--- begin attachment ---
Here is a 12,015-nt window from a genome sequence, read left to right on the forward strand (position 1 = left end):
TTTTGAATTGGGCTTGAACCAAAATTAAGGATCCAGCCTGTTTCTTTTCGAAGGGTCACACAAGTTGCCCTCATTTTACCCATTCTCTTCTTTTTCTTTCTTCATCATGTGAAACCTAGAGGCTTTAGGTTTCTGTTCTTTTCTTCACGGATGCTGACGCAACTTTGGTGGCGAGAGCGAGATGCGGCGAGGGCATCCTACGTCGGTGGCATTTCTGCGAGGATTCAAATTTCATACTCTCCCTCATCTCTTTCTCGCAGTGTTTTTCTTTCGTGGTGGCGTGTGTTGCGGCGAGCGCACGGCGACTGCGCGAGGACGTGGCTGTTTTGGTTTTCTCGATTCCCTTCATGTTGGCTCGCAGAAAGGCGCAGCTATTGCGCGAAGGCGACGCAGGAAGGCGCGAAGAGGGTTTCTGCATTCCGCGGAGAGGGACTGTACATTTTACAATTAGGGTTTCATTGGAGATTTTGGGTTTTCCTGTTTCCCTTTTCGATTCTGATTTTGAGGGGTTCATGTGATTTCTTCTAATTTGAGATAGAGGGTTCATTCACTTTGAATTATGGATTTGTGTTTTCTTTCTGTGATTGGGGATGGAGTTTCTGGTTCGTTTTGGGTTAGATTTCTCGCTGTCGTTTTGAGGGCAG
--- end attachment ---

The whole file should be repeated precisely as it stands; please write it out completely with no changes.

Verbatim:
Here is a 12,015-nt window from a genome sequence, read left to right on the forward strand (position 1 = left end):
TTTTGAATTGGGCTTGAACCAAAATTAAGGATCCAGCCTGTTTCTTTTCGAAGGGTCACACAAGTTGCCCTCATTTTACCCATTCTCTTCTTTTTCTTTCTTCATCATGTGAAACCTAGAGGCTTTAGGTTTCTGTTCTTTTCTTCACGGATGCTGACGCAACTTTGGTGGCGAGAGCGAGATGCGGCGAGGGCATCCTACGTCGGTGGCATTTCTGCGAGGATTCAAATTTCATACTCTCCCTCATCTCTTTCTCGCAGTGTTTTTCTTTCGTGGTGGCGTGTGTTGCGGCGAGCGCACGGCGACTGCGCGAGGACGTGGCTGTTTTGGTTTTCTCGATTCCCTTCATGTTGGCTCGCAGAAAGGCGCAGCTATTGCGCGAAGGCGACGCAGGAAGGCGCGAAGAGGGTTTCTGCATTCCGCGGAGAGGGACTGTACATTTTACAATTAGGGTTTCATTGGAGATTTTGGGTTTTCCTGTTTCCCTTTTCGATTCTGATTTTGAGGGGTTCATGTGATTTCTTCTAATTTGAGATAGAGGGTTCATTCACTTTGAATTATGGATTTGTGTTTTCTTTCTGTGATTGGGGATGGAGTTTCTGGTTCGTTTTGGGTTAGATTTCTCGCTGTCGTTTTGAGGGCAG